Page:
As Prince Harry and his family adjust to their lives outside the royal family bubble, he’s made a lot of efforts to be candid about his mental health story — particularly how he’s sought help and support for himself and his wife, Meghan Markle, and advocates for mental health care for other people struggling.
In clips from his Apple TV+ show with Oprah, The Me You Can’t See, Harry has shed new light on what he experienced in his childhood and adolescence. He even shared an example of the Eye Movement Desensitization and Reprocessing (EMDR) therapy he underwent, giving the cameras a glimpse of the process.
“I wasn’t in an environment where it was encouraged to talk about it either, that was sort of, like, squashed,” Harry said. “Every time I put a suit and tie on and having to do the role and sort of like go, ‘Let’s go.’ Before I even left the house, I was pouring with sweat, my heart rate was … I was in fight-or-flight mode. Panic attacks, severe anxiety — so 28 to probably 32 was a nightmare time in my life, freaking out.”
What is EDMR?
EDMR, according to the American Psychological Association (APA), is a form of therapy designed to help individuals struggling with post-traumatic stress disorder (PTSD) with the goal of a “reduction in the vividness and emotion associated with trauma memories.”
“Unlike other treatments that focus on directly altering the emotions, thoughts and responses resulting from traumatic experiences, EMDR therapy focuses directly on the memory, and is intended to change the way that the memory is stored in the brain, thus reducing and eliminating the problematic symptoms,” per the APA. “During EMDR therapy, clinical observations suggest that an accelerated learning process is stimulated by EMDR’s standardized procedures, which incorporate the use of eye movements and other forms of rhythmic left-right (bilateral) stimulation (e.g., tones or taps). While clients briefly focus on the trauma memory and simultaneously experience bilateral stimulation (BLS), the vividness and emotion of the memory are reduced.”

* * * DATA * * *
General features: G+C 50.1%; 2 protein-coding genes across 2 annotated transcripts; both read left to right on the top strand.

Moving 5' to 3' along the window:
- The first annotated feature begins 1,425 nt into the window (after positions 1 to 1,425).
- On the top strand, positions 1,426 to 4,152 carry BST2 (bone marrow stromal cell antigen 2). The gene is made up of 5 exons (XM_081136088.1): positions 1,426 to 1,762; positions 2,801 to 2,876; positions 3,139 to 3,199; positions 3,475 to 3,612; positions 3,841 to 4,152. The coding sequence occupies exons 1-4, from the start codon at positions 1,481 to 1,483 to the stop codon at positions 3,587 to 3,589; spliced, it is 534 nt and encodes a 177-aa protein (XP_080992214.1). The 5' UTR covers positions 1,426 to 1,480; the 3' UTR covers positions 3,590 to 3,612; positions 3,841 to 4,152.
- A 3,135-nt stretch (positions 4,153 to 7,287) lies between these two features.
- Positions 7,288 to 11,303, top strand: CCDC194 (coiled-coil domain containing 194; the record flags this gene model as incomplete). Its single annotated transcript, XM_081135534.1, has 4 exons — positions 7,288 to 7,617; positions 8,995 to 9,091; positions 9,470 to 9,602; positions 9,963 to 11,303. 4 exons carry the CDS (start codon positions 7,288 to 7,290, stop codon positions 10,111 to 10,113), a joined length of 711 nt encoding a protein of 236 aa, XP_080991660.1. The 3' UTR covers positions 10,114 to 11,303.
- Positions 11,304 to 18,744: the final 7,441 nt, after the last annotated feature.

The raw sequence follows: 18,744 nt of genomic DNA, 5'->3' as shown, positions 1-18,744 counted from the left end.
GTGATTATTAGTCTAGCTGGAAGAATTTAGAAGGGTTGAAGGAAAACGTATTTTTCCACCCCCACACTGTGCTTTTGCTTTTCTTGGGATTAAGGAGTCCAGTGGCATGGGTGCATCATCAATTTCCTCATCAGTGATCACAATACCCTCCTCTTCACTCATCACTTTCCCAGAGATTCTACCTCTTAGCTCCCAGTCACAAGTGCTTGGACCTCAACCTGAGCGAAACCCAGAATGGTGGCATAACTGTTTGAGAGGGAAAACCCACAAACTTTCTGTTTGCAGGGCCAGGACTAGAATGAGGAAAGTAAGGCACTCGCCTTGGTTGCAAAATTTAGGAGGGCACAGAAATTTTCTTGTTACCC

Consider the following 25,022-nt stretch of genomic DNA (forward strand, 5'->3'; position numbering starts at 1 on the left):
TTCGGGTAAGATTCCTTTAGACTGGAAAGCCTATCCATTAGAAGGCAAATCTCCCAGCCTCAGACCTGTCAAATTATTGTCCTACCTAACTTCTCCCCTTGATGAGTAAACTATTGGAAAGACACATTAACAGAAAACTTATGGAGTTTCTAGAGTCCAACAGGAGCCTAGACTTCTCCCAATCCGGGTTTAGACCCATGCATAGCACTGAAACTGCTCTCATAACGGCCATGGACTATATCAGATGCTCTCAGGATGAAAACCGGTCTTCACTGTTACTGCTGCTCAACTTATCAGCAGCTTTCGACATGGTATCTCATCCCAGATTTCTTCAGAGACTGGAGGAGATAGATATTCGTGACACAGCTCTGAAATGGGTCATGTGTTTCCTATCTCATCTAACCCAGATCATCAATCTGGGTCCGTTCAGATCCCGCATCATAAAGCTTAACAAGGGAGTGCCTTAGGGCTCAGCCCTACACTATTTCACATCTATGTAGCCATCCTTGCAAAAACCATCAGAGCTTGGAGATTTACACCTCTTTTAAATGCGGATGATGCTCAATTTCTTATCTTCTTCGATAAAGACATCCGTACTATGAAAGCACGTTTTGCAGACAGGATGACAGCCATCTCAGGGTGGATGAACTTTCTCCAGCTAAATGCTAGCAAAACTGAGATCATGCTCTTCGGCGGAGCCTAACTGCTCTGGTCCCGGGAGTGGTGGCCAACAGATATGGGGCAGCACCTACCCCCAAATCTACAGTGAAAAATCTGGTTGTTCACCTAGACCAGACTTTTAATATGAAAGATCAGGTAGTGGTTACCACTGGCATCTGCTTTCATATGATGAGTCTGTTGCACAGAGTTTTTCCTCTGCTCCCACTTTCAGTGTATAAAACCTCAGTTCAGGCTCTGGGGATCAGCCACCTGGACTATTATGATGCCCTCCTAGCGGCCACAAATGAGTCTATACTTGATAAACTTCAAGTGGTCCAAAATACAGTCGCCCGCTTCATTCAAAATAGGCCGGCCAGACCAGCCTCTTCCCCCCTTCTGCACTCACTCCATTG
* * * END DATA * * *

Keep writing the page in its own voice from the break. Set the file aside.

“People who are hurt, understandably hurt, from their upbringing, their environment, what’s happened to them, what they’ve been exposed to, what they’ve seen — whatever it is — if you don’t transform, if you don’t process it, then it ends up coming out and in all sorts of different ways and you can’t control.”
Finally getting the help he needs
Harry said that overwhelmingly he found that his larger royal family wasn’t equipped to help him and Meghan as they struggled: “Family members have said ‘Just play the game and your life will be easier,’ but I have a hell of a lot of my mum in me. I feel as though I am outside of the system, but I’m still stuck there. The only way to free yourself and break out to tell the truth,” he says, later adding, “If your parents don’t want to talk about it, and your friends can’t remind you about it, there’s no reason why you shouldn’t say, ‘Hang on a second, I may be the product of my upbringing.’
But he also says he’s made a lot of progress in better understanding his fears and the traumas (mostly connected to how he was raised and how suddenly and traumatically he lost his mom) and that going to therapy for four years has given him a better perspective.
“I am one of the first people to recognize that firstly, I had a fear of — when I first went to therapy — a fear of losing,” he said. “Four years of therapy for an individual that never thought that they would ever need or do therapy is … that’s a long time. I wasn’t in an environment where it was encouraged to talk about it either. That was sort of, like, squashed.”
Before you go, check out our favorite and some of the most affordable mental health apps: